While The Ramp is south of Mariposa Street and therefore technically in Dogpatch, Mission Rock Resort is squarely in Mission Bay (although at the opposite end of the neighborhood from Mission Rock Street and its future development cluster). Eating Kumamotos and Miyagis bayside is one of life’s true pleasures, but while the raw bar is this gigantic restaurant’s primary raison d’etre, brunch means classics like eggs benedict and huevos rancheros, too. In the drinks column, palomas and Moscow mules buttress a more-than-respectable wine list.
STEM Kitchen and Garden
499 Illinois St.
Of course biotech-landia would have a restaurant whose name acknowledges the science fields, but if you can get past that, you’ll find a heated outdoor patio with plenty of herbs and foliage (and a bocce court!). STEM’s putting out Cal-inspired dishes you can find almost anywhere, but between the view and the paucity of similar options within a mile radius, this four-year-old spot with breakfast, lunch, and (early) dinner is going to stay on the radar for a long time to come.
550 Gene Friend Way
Speaking of iffy names — something about referring to rustic dishes as “peasant” food feels a little off to us — this is the third location of a 25-year-old S.F. mini-chain. Fast-casual before the term existed, Peasant Pies is a place for savory treats you dig into with your hands. Don’t fret: Beyond the ham-egg-and-cheese and zucchini-and-mushroom are sweet options like chocolate flan and a pear crumble, all for under $5.
610 Long Bridge St.
An acai bowl, a smoked salmon plate, a merguez sub — this is no mere coffee shop with a pastry case. Having survived the explosion and later implosion of cafes in the Castro, Reveille expanded and the Mission Bay outpost is a beautiful interior with top-notch food, Exhibit A in any case argued on the hood’s behalf. While a $7 drip is not an everyday routine for most people, it’s open from 7 a.m. to 7 p.m. daily and serves a part of town without a Blue Bottle, Sightglass, Four Barrel, or Ritual.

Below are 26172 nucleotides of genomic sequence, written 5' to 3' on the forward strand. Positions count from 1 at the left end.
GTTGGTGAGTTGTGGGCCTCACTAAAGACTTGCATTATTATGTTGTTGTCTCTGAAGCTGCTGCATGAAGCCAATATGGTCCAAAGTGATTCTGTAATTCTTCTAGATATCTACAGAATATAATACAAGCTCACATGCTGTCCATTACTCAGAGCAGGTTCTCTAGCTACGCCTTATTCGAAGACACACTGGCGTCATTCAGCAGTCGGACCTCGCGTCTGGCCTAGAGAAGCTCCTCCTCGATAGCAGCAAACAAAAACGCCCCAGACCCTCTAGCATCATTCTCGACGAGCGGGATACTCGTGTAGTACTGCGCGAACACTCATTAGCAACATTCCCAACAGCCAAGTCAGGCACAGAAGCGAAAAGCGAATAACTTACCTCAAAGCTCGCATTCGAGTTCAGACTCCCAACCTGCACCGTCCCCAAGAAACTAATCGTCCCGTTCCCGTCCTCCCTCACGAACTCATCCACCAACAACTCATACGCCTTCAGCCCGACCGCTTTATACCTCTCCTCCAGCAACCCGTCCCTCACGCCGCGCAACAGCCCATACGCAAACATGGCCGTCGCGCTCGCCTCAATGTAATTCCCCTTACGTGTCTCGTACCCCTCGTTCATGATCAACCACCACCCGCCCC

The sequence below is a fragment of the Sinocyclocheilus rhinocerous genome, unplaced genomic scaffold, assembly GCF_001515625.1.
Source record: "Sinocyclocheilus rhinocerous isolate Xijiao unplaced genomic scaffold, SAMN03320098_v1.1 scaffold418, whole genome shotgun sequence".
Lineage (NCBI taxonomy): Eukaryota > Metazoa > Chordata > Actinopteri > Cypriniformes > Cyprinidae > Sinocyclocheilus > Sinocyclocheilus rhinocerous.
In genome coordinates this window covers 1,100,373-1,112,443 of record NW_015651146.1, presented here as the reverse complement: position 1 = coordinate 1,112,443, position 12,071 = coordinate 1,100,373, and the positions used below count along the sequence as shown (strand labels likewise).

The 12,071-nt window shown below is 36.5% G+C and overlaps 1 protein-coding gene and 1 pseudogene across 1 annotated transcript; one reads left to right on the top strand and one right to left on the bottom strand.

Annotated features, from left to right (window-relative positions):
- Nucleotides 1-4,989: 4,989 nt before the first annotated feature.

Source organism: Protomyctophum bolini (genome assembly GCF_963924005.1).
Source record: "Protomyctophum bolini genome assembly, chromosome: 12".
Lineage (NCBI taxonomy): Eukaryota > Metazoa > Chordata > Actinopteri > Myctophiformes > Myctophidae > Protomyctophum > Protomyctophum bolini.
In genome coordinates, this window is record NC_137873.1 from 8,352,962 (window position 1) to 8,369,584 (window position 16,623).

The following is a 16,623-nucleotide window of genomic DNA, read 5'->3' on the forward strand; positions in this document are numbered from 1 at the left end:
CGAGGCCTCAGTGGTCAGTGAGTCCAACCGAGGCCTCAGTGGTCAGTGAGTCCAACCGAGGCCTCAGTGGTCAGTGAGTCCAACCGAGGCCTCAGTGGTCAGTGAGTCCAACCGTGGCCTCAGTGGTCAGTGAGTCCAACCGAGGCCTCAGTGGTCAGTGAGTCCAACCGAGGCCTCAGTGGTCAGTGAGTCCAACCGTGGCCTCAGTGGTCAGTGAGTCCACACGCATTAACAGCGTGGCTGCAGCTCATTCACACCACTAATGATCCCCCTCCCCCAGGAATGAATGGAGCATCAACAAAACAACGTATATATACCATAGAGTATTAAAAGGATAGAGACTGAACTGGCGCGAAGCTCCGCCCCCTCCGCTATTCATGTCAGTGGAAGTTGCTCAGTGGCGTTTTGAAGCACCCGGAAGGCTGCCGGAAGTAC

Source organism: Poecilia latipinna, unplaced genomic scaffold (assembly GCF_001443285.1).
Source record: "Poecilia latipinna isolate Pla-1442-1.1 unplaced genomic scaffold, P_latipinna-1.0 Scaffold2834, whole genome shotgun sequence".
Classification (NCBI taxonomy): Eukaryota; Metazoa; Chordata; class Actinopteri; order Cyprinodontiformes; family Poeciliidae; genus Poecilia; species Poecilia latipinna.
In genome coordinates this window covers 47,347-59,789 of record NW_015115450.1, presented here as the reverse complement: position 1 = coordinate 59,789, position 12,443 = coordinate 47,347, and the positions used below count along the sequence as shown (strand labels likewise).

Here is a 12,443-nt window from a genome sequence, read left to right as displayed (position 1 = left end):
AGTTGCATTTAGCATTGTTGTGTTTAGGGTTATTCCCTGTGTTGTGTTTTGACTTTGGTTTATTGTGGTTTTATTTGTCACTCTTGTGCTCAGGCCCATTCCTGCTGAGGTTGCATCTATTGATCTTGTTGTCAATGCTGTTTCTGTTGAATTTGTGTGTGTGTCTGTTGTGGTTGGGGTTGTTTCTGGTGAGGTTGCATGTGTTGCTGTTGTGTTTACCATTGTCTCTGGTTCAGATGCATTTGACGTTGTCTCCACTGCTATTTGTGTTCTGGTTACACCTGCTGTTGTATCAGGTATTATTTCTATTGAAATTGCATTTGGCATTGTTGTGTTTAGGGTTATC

Oda Restaurant & Brewery
1500 Owens St.
Named after the Kosovar term for a village gathering spot, Oda doesn’t have the name recognition it deserves. A quiet nanobrewery with great happy hour deals, its location is unquestionably mystifying — on the ground floor of the office of a pharma corp whose CEO allegedly marked up cancer drugs — but apart from the mac ’n’ cheese bar and the requisite pub-food-style small plates, it’s a beer-y Oda to joy.
Read more from SF Weekly‘s Mission Bay issue:
Mission Bay: The Most Misunderstood Neighborhood
What do you make of a place whose crowning aesthetic achievement is a 10-story parking garage?
What’s It Like to Live on a Houseboat in Mission Creek
Please don’t change the channel, this tight-knit neighborhood of 20 houseboats asks. But Mission Bay is on the move.
Mission Bay Has More Parks Than You Think
In a rare push for green spaces, 40 acres of parks are planned for residents of the 6,400 new housing units in Mission Bay.
Bio Companies Are at the Root of Mission Bay’s Growth
Before the Golden State Warriors staked claim on Mission Bay with a new arena, biotechnology companies and healthcare providers spent two decades turning it into a medical hub.
The Lefty O’Doul Bridge: A Feat of Steel and Engineering
The drawbridge that connects SoMa to Mission Bay was built before the Golden Gate Bridge even broke ground.